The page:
As described in a previous article, microsatellite instability (MSI) is a hallmark of certain types of cancer. The presence and level of MSI in a tumor sample can offer insight into tumor pathology and inform treatment options, making the evaluation of tumor samples for MSI an important part of understanding the cause and management of many types of cancer. As Dr. Paul Walker, Chief Medical Officer at Circulogene, explains in this video, MSI testing is critically important for solid-tumor patients in particular, for whom the outcome of this test can mean the difference between ineffective and effective standard treatments.
MSI testing enables two key applications: looking for MSI associated with Lynch syndrome and identifying the right patients to target with checkpoint inhibition immunotherapies.
MSI as a predictor for Lynch syndrome
Lynch syndrome, also known as hereditary non-polyposis colorectal cancer (HNPCC), arises from germline defects in the mismatch repair (MMR) pathway, often abbreviated as dMMR. It is primarily associated with colorectal cancer, as the name suggests, but it is also connected to various other cancer types. Endometrial, small bowel, gastric, ovarian, melanoma and prostate cancer are all among the cancer types to which Lynch syndrome is linked, and evidence continues to accumulate that the set of Lynch syndrome–related cancers is much larger than previously known. The defects in MMR that characterize Lynch syndrome have particularly large effects on microsatellite regions, making MSI screening an ideal tool for identifying and studying Lynch syndrome–related cancers. MSI-high (typically measured as 30% or more of a set of microsatellite loci showing instability) is predictive of Lynch syndrome across tumor types. After a long history of being used to classify colorectal cancers, MSI testing is increasingly recognized as important for classifying other cancer types. The National Comprehensive Cancer Network™ (NCCN) guidelines provide recommendations for investigating MSI with PCR and MMR with immunohistochemistry (IHC) for 15 different cancer types.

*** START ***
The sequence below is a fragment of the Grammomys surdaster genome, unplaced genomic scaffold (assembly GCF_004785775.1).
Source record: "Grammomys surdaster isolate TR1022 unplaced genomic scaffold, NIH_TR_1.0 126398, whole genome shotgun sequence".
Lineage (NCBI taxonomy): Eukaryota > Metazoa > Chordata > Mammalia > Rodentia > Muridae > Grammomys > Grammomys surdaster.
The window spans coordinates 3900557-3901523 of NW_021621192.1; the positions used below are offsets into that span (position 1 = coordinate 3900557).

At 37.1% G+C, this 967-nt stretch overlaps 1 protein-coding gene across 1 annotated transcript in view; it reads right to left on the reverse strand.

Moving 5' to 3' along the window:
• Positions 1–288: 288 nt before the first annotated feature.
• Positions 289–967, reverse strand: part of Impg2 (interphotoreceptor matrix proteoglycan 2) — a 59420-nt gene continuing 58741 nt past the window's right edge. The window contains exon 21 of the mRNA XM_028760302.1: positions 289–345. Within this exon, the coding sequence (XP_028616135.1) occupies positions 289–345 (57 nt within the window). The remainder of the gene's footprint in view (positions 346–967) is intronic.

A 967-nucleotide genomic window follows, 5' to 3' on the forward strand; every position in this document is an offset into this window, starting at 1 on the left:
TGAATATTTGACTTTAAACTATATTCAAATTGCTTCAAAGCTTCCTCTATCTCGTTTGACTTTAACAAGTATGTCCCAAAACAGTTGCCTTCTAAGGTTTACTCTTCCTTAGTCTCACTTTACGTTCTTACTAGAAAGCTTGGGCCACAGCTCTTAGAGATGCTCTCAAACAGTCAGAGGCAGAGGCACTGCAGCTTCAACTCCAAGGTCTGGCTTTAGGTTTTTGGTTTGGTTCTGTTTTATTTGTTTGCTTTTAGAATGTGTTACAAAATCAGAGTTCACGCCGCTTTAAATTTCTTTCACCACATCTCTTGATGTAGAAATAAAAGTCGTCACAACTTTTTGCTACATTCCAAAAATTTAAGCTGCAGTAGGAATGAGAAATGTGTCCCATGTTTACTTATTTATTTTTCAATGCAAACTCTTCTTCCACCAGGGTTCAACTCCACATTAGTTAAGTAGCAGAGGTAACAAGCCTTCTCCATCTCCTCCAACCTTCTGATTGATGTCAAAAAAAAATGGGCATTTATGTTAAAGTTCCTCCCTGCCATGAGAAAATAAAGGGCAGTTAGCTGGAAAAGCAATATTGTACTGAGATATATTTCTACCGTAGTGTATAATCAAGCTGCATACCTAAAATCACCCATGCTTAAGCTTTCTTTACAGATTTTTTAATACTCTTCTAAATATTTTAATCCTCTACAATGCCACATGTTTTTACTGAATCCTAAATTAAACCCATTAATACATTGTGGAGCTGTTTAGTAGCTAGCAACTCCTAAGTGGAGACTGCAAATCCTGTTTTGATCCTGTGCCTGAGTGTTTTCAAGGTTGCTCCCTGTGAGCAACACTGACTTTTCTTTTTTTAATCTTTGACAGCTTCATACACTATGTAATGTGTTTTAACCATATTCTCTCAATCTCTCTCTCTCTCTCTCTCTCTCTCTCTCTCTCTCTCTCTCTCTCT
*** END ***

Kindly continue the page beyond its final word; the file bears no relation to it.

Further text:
Using MSI to select patients for immunotherapy
Defects in the MMR pathway result in a buildup of somatic mutations throughout the genome. Although many of these have no functional effect, others can produce novel immunogenic proteins that “prime” an immune response to the foreign neoantigens on the tumor. MSI-high tumors, whose level of MSI indicates a high level of somatic mutation in general, are thus more sensitive to immune checkpoint inhibitor treatments than microsatellite-stable (MSS) tumors. In 2018, the FDA granted accelerated approval to pembrolizumab for pediatric and adult patients with MSI-H (or dMMR) solid tumors of all types. This is the first time a cancer treatment has been approved based on a common (tumor-agnostic) biomarker.1 More such interventions are sure to follow.
MSI is an under-studied diagnostic tool in cancer biology. This biomarker provides insight into diverse tumor types and can inform treatment options, making the difference between long periods of trial and error and swift deployment of more effective medications. Given that many cancer treatments come with difficult and harmful side effects, choosing the right treatment is vitally important and any tool that makes that easier is worth exploring. Thus there is substantial interest in analyzing MSI in diverse tumor types to identify those whose growth might be slowed by immune checkpoint inhibitor treatments and to find out if a patient is at risk of having Lynch syndrome and consequently more prone to developing certain cancers. MSI testing is, therefore, a central part of the future of personalized medicine, both for Lynch syndrome screening and for solid tumor treatment at large.
1. Chang, L., et al. (2018). “Microsatellite instability: A predictive biomarker for cancer immunotherapy.” Appl Immunohistochem Mol Morphol26(2):e15–e21.